Progress has often been modest and intermittent, particularly in the earlier conceptualisation phases of the journey, largely due to commitment, capacity and funding gaps.

Financial support provided by the Caribbean Development Bank had enabled the University to engage ProCare in two consulting service stints, six years apart, to identify and articulate the various issues and elements and to rally support and build momentum across the University.

The Commission took note that progress became more expeditious and more steadfast since the formulation of the digital transformation programme in September 2019, but its pace and rigour are still inadequate.

This is once again largely due to persisting, albeit narrowing commitment, capacity and funding gaps.

Views expressed to the Commission suggest that progress in Digital transformation is still insufficiently championed from the top, with mobilised resources still inadequately deployed and not yet undergirded by the management and technical support levels required for successful Implementation.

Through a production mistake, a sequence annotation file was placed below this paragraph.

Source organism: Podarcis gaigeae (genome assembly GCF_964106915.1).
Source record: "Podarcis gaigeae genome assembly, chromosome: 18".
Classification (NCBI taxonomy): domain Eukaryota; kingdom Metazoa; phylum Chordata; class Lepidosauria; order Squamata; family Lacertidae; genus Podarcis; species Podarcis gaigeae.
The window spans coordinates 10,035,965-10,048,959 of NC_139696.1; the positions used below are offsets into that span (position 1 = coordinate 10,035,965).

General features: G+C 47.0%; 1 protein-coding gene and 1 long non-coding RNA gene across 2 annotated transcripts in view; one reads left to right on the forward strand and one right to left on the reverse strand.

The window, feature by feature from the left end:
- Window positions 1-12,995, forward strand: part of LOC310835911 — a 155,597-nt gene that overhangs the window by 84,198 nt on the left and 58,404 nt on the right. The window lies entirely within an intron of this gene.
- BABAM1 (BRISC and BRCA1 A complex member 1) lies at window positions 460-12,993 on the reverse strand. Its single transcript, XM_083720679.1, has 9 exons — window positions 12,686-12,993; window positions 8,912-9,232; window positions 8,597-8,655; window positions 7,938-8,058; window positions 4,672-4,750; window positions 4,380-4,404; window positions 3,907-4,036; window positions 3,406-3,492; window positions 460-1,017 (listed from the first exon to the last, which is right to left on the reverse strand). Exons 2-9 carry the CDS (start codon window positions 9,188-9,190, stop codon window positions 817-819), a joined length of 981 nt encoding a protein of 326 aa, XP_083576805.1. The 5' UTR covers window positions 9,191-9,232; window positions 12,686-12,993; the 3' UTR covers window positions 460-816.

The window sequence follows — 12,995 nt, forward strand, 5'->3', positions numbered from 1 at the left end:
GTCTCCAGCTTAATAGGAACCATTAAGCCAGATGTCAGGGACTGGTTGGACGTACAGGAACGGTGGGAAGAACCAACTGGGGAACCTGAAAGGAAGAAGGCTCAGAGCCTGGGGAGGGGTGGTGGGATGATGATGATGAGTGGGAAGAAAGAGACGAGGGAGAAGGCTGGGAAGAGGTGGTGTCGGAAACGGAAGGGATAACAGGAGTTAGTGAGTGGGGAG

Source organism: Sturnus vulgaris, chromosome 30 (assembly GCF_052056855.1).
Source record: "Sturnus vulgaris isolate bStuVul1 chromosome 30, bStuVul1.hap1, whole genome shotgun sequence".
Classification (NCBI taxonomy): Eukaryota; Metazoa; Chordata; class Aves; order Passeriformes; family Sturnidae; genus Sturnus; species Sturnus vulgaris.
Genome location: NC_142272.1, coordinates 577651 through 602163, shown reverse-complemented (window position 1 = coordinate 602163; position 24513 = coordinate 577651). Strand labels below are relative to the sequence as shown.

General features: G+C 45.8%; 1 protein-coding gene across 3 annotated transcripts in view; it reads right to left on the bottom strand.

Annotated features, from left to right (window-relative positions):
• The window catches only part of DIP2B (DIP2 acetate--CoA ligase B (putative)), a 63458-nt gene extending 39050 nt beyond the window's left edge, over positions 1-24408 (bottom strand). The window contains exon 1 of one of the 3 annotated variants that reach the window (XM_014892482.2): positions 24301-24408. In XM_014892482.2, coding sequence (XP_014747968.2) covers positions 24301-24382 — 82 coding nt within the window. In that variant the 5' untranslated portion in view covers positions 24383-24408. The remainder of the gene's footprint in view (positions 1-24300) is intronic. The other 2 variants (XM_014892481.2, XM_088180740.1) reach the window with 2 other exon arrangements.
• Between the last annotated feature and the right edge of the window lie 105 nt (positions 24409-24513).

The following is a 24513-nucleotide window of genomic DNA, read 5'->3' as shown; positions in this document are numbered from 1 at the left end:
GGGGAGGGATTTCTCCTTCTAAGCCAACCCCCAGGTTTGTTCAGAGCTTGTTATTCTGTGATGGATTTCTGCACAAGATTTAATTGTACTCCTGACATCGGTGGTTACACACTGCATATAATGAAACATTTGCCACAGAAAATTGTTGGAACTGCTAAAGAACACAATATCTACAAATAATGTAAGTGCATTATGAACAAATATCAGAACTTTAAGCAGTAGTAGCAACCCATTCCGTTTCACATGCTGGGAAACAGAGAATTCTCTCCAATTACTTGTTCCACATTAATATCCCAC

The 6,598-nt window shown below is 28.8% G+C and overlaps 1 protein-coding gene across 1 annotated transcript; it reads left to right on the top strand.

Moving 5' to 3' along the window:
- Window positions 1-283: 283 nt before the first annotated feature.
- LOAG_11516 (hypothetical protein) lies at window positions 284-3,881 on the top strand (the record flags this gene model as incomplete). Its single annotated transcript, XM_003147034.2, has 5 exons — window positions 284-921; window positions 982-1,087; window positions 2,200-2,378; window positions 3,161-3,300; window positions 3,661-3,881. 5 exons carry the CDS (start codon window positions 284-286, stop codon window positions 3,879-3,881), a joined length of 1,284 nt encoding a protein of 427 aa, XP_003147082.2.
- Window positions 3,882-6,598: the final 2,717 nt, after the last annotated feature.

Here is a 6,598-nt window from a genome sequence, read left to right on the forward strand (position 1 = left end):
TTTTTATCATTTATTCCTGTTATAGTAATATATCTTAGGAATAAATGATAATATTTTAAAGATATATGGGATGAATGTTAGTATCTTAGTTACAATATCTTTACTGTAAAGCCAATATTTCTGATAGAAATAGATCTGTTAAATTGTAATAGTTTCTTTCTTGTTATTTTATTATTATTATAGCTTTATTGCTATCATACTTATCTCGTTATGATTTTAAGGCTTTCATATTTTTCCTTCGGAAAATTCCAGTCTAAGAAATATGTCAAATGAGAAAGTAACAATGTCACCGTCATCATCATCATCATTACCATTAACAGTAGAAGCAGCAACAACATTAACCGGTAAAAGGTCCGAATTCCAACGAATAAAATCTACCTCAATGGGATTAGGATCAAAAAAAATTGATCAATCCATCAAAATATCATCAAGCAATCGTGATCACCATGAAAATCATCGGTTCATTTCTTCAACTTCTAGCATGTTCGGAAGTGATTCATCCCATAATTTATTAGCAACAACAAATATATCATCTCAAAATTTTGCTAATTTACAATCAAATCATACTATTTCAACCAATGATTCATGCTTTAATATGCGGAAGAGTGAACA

Nomenclature and Taxonomic Issues
A ‘One UWI’ nomenclature framework is a top priority governance tool for the digital transformation. It is critical for enhancing the interoperability and communications across the University, both during and after the transformation.

It must start with compiling a baseline inventory of the mission-critical terms and definitions frequently used at various points across the University. Without it, any progress on any other front will be limited.

Functional Transformation Governance Issues
Digital transformation documents offer analyses of various issues and identify priority action points needed for the transformation of each stream of five functional domains of the programme.

Each set includes at least one key recommendation from a governance perspective or with a governance thrust.

These are outlined in a recommendation of the Commission to be taken into consideration by the executive management.